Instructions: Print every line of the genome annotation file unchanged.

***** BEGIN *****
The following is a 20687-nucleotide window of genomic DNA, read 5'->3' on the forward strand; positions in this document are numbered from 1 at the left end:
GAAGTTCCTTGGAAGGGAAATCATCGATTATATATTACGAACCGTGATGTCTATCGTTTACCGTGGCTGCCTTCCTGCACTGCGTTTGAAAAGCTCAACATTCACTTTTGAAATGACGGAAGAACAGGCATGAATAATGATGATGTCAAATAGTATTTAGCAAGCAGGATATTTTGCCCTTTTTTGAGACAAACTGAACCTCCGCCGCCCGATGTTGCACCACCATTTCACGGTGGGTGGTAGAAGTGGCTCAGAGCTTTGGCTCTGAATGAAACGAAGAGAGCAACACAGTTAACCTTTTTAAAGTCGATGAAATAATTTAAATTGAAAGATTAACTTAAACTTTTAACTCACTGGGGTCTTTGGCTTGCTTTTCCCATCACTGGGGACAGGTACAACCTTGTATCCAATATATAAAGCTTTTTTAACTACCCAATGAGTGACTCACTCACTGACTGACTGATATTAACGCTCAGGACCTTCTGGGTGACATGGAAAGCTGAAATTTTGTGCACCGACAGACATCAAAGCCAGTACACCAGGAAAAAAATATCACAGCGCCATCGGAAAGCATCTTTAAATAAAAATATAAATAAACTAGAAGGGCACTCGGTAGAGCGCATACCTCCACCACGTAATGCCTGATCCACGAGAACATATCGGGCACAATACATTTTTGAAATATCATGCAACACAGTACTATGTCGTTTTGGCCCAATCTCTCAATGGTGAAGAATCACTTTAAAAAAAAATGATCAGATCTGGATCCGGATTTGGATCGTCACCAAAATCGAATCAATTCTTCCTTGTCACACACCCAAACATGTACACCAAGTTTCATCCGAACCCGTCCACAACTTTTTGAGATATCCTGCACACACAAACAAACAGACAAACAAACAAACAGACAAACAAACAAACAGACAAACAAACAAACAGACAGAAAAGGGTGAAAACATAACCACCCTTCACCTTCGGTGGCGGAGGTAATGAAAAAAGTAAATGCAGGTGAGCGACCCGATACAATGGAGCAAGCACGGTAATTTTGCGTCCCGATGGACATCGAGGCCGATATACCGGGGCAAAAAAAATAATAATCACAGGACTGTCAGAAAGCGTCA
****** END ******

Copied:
The following is a 20687-nucleotide window of genomic DNA, read 5'->3' on the forward strand; positions in this document are numbered from 1 at the left end:
GAAGTTCCTTGGAAGGGAAATCATCGATTATATATTACGAACCGTGATGTCTATCGTTTACCGTGGCTGCCTTCCTGCACTGCGTTTGAAAAGCTCAACATTCACTTTTGAAATGACGGAAGAACAGGCATGAATAATGATGATGTCAAATAGTATTTAGCAAGCAGGATATTTTGCCCTTTTTTGAGACAAACTGAACCTCCGCCGCCCGATGTTGCACCACCATTTCACGGTGGGTGGTAGAAGTGGCTCAGAGCTTTGGCTCTGAATGAAACGAAGAGAGCAACACAGTTAACCTTTTTAAAGTCGATGAAATAATTTAAATTGAAAGATTAACTTAAACTTTTAACTCACTGGGGTCTTTGGCTTGCTTTTCCCATCACTGGGGACAGGTACAACCTTGTATCCAATATATAAAGCTTTTTTAACTACCCAATGAGTGACTCACTCACTGACTGACTGATATTAACGCTCAGGACCTTCTGGGTGACATGGAAAGCTGAAATTTTGTGCACCGACAGACATCAAAGCCAGTACACCAGGAAAAAAATATCACAGCGCCATCGGAAAGCATCTTTAAATAAAAATATAAATAAACTAGAAGGGCACTCGGTAGAGCGCATACCTCCACCACGTAATGCCTGATCCACGAGAACATATCGGGCACAATACATTTTTGAAATATCATGCAACACAGTACTATGTCGTTTTGGCCCAATCTCTCAATGGTGAAGAATCACTTTAAAAAAAAATGATCAGATCTGGATCCGGATTTGGATCGTCACCAAAATCGAATCAATTCTTCCTTGTCACACACCCAAACATGTACACCAAGTTTCATCCGAACCCGTCCACAACTTTTTGAGATATCCTGCACACACAAACAAACAGACAAACAAACAAACAGACAAACAAACAAACAGACAAACAAACAAACAGACAGAAAAGGGTGAAAACATAACCACCCTTCACCTTCGGTGGCGGAGGTAATGAAAAAAGTAAATGCAGGTGAGCGACCCGATACAATGGAGCAAGCACGGTAATTTTGCGTCCCGATGGACATCGAGGCCGATATACCGGGGCAAAAAAAATAATAATCACAGGACTGTCAGAAAGCGTCA